, "gpa:rank3 = 0"               # rank 1 vs. rank 3
                                       , "gpa:rank4 = 0"               # rank 1 vs. rank 4
                                       , "gpa:rank2 - gpa:rank3 = 0"   # rank 2 vs. rank 3
                                       , "gpa:rank3 - gpa:rank4 = 0"   # rank 3 vs. rank 4
                                       , "gpa:rank2 - gpa:rank4 = 0")) # rank 2 vs. rank 4
summary(dd) # all pairwise tests

# Linear Hypotheses:
#                             Estimate Std. Error z value Pr(>|z|)
# gpa:rank2 == 0             -0.466105   0.858379  -0.543    0.947
# gpa:rank3 == 0             -0.456729   0.929507  -0.491    0.960
# gpa:rank4 == 0             -0.137839   1.199946  -0.115    0.999
# gpa:rank2 - gpa:rank3 == 0 -0.009376   0.756521  -0.012    1.000
# gpa:rank3 - gpa:rank4 == 0 -0.318890   1.129327  -0.282    0.992
# gpa:rank2 - gpa:rank4 == 0 -0.328266   1.071546  -0.306    0.990

These $p$-values are adjusted for multiple comparisons. There is very little evidence for any difference between slopes. Finally, let's test the global hypothesis that all pairwise slope comparisons are $0$:

summary(glht_mod, Chisqtest()) # global test

# Global Test:
#    Chisq DF Pr(>Chisq)
# 1 0.3793  3     0.9445

Again, very little evidence that any of the slopes differ from each other.

  • $\begingroup$ Thanks a ton! I ran a similar code and got a p-value of <10^-12.This means that the Is there a post hoc test to find out which of the 3 pairs of curves is significantly different? Although significant visually, isn't it important to show statistically? Also, what does it mean when we say that the interaction term is significant? $\endgroup$ – Polisetty Dec 2 '17 at 18:31
  • 1
    $\begingroup$ @Polisetty I've added a section that explains how to compare all slopes with each other. If you got a very small $p$-value in the likelihood ratio test, there is evidence that at least two slopes differ. The likelihood ratio test and the pairwise comparisons are statistical tests, but I like to draw pictures first. Generally, when interaction terms are significant, there is evidence that the slope differ between the corresponding group and the reference group. $\endgroup$ – COOLSerdash Dec 2 '17 at 20:14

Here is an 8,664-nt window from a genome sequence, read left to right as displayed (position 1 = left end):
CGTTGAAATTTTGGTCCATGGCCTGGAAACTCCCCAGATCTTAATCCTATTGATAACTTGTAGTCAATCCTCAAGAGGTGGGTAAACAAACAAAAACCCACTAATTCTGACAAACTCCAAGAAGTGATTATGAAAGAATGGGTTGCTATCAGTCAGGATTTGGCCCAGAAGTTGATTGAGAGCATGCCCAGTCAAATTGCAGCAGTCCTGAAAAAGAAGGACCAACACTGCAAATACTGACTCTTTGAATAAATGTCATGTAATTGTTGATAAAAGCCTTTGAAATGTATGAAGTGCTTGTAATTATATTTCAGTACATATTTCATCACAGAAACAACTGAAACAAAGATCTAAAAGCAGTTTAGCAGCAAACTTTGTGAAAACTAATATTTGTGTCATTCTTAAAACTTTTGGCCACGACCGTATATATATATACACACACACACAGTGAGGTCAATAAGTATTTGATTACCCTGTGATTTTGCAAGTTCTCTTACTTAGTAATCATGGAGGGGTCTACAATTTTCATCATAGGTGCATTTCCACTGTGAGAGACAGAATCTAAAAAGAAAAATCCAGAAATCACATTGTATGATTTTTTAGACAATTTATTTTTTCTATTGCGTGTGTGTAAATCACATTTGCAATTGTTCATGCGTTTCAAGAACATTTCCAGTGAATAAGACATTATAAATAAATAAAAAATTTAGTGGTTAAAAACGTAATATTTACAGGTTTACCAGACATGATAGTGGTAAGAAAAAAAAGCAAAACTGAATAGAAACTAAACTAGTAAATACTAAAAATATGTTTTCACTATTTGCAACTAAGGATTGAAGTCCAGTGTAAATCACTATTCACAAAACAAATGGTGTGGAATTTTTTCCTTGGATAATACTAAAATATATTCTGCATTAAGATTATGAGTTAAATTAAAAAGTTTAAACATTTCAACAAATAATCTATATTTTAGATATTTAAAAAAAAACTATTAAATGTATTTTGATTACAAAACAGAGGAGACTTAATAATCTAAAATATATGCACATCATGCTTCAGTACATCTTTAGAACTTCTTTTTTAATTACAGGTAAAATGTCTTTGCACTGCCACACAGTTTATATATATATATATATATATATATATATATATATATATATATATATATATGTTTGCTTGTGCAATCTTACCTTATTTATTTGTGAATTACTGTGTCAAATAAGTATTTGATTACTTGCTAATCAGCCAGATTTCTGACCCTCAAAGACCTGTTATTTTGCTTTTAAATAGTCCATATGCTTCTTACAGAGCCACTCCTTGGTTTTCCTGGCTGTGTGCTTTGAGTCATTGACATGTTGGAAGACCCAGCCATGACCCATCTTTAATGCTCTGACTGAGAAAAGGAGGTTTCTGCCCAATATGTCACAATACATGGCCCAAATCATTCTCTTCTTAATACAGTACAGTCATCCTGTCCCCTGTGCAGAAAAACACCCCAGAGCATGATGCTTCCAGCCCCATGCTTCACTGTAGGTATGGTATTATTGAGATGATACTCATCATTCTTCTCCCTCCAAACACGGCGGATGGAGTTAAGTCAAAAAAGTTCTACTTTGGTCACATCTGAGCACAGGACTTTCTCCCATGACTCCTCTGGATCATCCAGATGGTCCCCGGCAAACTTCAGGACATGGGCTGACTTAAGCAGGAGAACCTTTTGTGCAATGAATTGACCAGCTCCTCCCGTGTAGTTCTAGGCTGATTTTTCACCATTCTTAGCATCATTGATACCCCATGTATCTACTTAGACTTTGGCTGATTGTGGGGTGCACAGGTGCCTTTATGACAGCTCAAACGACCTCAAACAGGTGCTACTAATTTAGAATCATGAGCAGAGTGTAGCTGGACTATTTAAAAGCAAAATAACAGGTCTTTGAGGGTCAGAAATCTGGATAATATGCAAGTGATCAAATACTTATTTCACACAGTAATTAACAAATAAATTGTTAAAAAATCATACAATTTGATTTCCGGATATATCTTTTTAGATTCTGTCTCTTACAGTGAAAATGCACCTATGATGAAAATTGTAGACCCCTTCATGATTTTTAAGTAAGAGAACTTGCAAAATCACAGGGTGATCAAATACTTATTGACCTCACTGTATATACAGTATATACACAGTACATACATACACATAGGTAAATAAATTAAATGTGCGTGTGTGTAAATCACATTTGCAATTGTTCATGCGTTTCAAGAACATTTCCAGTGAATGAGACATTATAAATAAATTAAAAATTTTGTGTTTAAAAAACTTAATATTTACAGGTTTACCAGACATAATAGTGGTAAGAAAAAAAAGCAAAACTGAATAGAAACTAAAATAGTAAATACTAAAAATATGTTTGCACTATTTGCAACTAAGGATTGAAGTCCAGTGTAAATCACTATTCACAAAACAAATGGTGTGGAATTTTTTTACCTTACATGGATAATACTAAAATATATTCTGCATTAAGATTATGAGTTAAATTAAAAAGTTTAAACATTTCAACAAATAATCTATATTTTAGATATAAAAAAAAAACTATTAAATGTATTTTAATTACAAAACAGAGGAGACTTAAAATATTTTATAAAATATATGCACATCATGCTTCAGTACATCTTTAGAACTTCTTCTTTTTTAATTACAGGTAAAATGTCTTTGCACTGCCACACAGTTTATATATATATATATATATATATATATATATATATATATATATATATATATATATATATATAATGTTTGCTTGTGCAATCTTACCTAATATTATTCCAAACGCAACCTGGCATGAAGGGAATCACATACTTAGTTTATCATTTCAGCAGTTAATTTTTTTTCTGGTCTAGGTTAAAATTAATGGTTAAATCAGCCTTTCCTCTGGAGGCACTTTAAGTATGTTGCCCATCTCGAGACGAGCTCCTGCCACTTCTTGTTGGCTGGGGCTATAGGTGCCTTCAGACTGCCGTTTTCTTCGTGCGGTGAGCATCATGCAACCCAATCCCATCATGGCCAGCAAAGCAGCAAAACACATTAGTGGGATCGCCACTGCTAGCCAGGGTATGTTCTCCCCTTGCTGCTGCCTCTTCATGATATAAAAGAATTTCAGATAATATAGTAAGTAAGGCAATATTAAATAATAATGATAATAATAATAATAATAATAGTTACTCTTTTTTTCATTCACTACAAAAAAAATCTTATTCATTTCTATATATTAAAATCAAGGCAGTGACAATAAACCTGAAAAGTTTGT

• $\begingroup$ As an additional question, in case there is no significance difference between the slopes (they run in parallel) but one curve lays significantly higher than the other one (meaning it has a higher probability of success at any point), does that tell you anything or does only the slope matter? Does this test also work of these kinds of scenarios? $\endgroup$ – Astarno Dec 22 '19 at 14:08
  • $\begingroup$ @Astarno To check whether the curves have different intercepts, we would include the variable without an interaction, i.e. the glm_mod_noint model in the example above. We could compare that model to a model without the variable at all with a likelihood ratio test to see whether it is justified to assume that all curves have the same slope and intercept. In the specific example, the p-value of this test is very small providing a lot of evidence that the curves do in fact have different intercepts. $\endgroup$ – COOLSerdash Dec 22 '19 at 14:11